We have developed a 1536-well-based kinetic HTS assay to address TGR alone. The assay followed the reduction of 5, 5'-dithiobis (2-nitrobenzoic acid) (DTNB) (Ellman's reagent) by NADPH and measured the increase in absorbance at 412 nm of the reaction product, TNB. Furoxan inhibition that was observed in the screening assay was recapitulated in this miniaturized absorbance assay; furthermore, concentration-response curves of furoxan were almost identical upon separate testing, with IC50s falling within the 4.0-7.9 uM range. This assay format can be used to screen the current MLSMR collection (with >300K compounds available) to find novel TGR inhibitors. Furoxan is a good choice to serve as a positive control in the primary HTS assay.
Protocol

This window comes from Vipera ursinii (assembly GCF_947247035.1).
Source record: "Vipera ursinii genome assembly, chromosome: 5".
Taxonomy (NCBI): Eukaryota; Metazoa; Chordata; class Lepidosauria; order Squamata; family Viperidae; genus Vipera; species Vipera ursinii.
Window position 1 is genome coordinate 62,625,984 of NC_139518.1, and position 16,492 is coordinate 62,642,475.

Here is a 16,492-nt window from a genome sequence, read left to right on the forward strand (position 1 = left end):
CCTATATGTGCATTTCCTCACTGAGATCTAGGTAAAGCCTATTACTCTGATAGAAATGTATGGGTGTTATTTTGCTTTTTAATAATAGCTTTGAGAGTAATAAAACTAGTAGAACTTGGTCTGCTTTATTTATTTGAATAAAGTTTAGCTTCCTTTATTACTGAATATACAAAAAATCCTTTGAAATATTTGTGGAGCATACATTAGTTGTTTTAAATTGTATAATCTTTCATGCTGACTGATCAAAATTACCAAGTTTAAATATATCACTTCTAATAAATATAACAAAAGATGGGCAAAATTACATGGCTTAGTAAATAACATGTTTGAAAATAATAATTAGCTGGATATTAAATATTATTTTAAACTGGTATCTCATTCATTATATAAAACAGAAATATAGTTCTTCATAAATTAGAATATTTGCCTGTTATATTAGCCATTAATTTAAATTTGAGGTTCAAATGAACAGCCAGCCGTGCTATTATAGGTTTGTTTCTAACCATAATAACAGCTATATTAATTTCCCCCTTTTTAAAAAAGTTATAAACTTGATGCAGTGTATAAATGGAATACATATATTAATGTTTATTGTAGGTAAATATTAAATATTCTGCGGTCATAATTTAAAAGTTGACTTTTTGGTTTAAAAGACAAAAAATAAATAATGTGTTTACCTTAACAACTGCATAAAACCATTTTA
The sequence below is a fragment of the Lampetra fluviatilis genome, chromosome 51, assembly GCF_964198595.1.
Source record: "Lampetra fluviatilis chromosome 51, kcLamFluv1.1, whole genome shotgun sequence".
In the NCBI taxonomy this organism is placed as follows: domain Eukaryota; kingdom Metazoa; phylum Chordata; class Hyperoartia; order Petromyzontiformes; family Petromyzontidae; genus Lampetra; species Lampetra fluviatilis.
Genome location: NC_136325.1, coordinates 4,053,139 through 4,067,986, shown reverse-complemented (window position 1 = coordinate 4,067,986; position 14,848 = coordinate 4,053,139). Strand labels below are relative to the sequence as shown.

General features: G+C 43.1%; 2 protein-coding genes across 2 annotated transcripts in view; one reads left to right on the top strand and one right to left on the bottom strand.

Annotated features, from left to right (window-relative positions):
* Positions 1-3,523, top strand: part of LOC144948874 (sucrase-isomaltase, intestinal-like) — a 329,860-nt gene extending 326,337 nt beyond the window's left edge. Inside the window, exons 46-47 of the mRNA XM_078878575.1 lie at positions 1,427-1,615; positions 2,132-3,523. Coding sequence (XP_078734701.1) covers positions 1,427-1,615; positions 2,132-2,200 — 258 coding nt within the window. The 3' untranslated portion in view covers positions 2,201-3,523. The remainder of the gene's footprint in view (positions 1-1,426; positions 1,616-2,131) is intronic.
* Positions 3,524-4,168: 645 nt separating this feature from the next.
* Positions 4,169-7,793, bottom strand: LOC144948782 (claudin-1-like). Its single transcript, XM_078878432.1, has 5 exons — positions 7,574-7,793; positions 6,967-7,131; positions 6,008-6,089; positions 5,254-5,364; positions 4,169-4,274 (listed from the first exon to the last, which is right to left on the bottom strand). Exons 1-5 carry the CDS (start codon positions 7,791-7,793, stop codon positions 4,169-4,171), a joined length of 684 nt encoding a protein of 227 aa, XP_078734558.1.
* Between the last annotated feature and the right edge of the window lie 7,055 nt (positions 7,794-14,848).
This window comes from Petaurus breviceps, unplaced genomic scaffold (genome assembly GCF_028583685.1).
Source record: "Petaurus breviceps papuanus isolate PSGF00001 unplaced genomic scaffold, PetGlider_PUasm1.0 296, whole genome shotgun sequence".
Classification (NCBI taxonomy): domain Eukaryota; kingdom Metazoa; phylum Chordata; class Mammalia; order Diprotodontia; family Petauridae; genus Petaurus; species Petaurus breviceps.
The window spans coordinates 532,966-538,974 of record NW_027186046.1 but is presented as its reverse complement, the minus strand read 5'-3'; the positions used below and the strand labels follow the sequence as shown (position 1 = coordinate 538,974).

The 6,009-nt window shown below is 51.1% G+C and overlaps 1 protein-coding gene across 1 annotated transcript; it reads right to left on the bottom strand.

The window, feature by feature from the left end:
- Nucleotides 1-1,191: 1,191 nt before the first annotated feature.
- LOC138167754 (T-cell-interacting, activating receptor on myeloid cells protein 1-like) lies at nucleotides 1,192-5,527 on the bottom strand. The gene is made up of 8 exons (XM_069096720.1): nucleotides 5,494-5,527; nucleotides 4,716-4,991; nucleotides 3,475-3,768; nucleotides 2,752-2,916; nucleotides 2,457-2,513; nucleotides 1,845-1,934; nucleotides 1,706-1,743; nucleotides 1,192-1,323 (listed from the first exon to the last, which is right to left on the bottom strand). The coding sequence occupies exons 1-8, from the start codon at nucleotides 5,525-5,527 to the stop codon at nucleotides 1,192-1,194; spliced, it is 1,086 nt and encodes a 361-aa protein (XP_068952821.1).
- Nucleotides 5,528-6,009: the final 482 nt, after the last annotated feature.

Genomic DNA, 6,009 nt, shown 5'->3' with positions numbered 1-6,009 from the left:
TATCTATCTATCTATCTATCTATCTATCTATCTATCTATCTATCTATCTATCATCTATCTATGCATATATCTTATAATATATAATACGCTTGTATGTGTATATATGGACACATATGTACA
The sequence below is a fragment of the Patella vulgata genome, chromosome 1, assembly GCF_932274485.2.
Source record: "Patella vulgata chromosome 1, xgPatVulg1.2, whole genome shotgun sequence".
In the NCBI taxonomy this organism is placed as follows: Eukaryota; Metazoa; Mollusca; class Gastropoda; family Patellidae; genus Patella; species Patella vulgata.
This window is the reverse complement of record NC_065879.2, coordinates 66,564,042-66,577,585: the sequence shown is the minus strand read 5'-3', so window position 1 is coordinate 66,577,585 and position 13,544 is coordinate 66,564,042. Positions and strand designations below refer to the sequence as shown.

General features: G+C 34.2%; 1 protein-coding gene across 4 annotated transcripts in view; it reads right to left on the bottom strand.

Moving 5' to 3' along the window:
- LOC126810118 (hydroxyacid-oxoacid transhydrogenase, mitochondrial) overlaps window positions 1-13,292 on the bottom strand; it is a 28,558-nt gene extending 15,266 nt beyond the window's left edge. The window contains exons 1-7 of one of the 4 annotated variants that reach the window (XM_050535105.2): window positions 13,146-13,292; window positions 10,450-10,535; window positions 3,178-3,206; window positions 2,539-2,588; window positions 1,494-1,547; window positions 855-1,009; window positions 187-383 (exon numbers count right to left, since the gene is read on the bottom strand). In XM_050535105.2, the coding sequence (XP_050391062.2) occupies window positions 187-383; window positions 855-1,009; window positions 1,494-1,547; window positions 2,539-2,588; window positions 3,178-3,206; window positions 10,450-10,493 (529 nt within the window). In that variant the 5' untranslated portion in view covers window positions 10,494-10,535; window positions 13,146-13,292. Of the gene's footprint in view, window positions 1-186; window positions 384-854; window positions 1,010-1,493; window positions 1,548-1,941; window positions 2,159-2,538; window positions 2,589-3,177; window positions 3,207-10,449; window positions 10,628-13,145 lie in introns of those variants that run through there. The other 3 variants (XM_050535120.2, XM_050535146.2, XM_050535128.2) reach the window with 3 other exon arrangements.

Three microliters of reagents (100 uM NADPH and 20 nM TGR or 100 uM NADPH as no-enzyme control) were dispensed into 1,536-well black clear-bottomed plates. Compounds (23 nL) were transferred via Kalypsys pin tool equipped with 1536-pin array (10 nL slotted pins, V&P Scientific, San Diego, CA). The plates were then be incubated for 15 min at room temperature, and 1 uL aliquot of 500 uM NADPH were added, immediately followed by a 1 uL aliquot of 15 mM DTNB to start the reaction. The plate was transferred to a ViewLux high-throughput CCD imager (Perkin-Elmer, Wellesley, MA) where kinetic measurements of the TNB absorbance were acquired using a 405 excitation filter. Throughout the screen, reagent bottles and all liquid lines were made light-tight to minimize reagent degradation. All screening operations were performed on a fully integrated robotic system (Kalypsys, San Diego, CA) containing one RX-130 and two RX-90 anthropomorphic robotic arms (Staubli, Duncan, SC). Library plates were screened starting from the lowest and proceeding to the highest concentration, and a "double-dipping" step of the highest concentration was required to access higher concentrations of compounds. Vehicle-only plates, with DMSO being pin-transferred to the entire column 5-48 compound area, were inserted uniformly at the beginning and the end of each library in order to monitor for and record any shifts in the background, which can be affected by reagent dispensers or loss in enzyme activity overtime. Screening data were corrected, normalized, and concentration-effect relationships will be derived by using publicly-available curve fitting algorithms developed in-house (http://ncgc.nih.gov/pub/openhts). A four parameter Hill equation was fitted to the concentration-response data by minimizing the residual error between the modeled and observed responses.